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Researchers Find ‘Weight-Loss’ Bacteria in Post-Gastric Bypass Patients

Update Date: Mar 28, 2013 12:20 PM EDT

Obesity can lead to several health complications and diseases, which is why several people resort to surgeries, such as gastric bypasses, to help control their weight. A new study revealed that there might be certain types of bacteria in the stomach responsible for controlling weight and obesity. Researchers knew from previous studies that the presence of certain gut microbes in heavier people and rats was different from those found in slimmer people. The lead researcher, Lee Kaplan and colleagues believe that if these bacteria can be used in treating obesity, patients might not need invasive surgeries any more.

"Our study suggests that the specific effects of gastric bypass on the microbiota contribute to its ability to cause weight loss and that finding ways to manipulate microbial populations to mimic those effects could become a valuable new tool to address obesity," said Kaplan, the director of the Obesity, Metabolism and Nutrition Institute at Massachusetts General Hospital (MGH).

The researchers studied the effects of obesity treatments in three groups of overweight mice. The first group of mice received gastric bypass surgery, the second group got a fake operation and continued their high-calorie diet, and the last group also got a fake operation but was given a low-calorie diet. The researchers found that the first group of mice had different kinds of bacteria in their stomach, and that the new bacteria were similar to those found in the stomach of thinner people. This group also had less of the bacteria often associated with obesity. These mice lost roughly 30 percent of their bodyweight after three weeks. The bacteria in the other two groups did not change although the group of mice given a low-calorie diet did lose weight as well.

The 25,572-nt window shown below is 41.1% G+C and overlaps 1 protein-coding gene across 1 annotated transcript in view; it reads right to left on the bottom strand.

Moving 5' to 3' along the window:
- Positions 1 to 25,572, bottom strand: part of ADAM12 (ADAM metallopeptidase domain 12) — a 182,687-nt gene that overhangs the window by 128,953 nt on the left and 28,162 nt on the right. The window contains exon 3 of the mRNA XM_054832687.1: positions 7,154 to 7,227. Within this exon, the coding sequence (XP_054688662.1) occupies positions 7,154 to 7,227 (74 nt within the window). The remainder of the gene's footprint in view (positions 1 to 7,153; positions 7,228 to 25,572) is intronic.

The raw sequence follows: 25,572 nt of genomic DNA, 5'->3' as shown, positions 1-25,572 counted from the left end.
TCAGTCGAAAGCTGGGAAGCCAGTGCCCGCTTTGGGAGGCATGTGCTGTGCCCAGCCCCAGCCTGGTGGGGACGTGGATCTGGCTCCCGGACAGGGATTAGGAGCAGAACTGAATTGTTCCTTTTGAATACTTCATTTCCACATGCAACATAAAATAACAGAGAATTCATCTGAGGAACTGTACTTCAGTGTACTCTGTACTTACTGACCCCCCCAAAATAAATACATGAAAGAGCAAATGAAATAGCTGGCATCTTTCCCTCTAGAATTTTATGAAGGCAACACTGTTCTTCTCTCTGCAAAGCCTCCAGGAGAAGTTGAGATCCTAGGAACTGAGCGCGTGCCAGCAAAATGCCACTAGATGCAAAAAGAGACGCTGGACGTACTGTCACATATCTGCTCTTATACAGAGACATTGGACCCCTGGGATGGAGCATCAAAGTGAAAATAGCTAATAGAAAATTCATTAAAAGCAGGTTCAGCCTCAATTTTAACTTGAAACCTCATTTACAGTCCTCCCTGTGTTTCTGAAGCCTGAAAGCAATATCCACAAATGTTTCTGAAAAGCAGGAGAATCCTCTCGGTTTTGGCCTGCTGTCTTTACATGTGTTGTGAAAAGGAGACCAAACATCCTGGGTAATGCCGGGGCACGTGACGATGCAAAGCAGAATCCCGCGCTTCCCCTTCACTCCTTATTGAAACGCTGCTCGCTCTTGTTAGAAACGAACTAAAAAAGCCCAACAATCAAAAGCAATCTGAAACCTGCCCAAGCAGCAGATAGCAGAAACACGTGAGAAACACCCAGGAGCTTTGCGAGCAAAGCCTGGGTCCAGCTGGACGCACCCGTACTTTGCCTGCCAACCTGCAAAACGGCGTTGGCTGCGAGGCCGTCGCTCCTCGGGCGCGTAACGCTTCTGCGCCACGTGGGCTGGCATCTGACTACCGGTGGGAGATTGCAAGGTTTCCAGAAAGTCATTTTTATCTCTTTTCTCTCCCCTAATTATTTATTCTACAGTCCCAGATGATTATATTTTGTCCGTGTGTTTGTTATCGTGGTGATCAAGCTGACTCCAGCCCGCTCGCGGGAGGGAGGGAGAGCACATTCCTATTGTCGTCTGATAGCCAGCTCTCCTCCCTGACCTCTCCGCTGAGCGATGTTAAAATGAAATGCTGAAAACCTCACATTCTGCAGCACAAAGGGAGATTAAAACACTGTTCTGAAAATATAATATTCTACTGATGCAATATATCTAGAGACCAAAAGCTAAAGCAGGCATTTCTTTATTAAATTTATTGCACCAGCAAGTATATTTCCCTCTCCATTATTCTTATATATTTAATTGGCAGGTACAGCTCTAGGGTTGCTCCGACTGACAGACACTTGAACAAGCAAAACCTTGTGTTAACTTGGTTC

Understanding the role of bacteria in controlling weight might be key in helping researchers find a new way of treating obesity. The researchers believe that if the bacteria most commonly found in thinner people and in patients post gastric bypasses could be manufactured and implanted in the stomachs of obese people, doctors might be able to treat obesity without the need of surgery.

"The ability to achieve even some of these effects without surgery would give us an entirely new way to treat the critical problem of obesity, one that could help patients unable or unwilling to have surgery," Kaplan stated.

Despite this discovery, the researchers acknowledge the fact that if the bacteria could be used, it still would not be a magic pill that would automatically treat obesity. Research into this bacteria and how it can be used is still very new.

The study was published in the Science Translational Medicine

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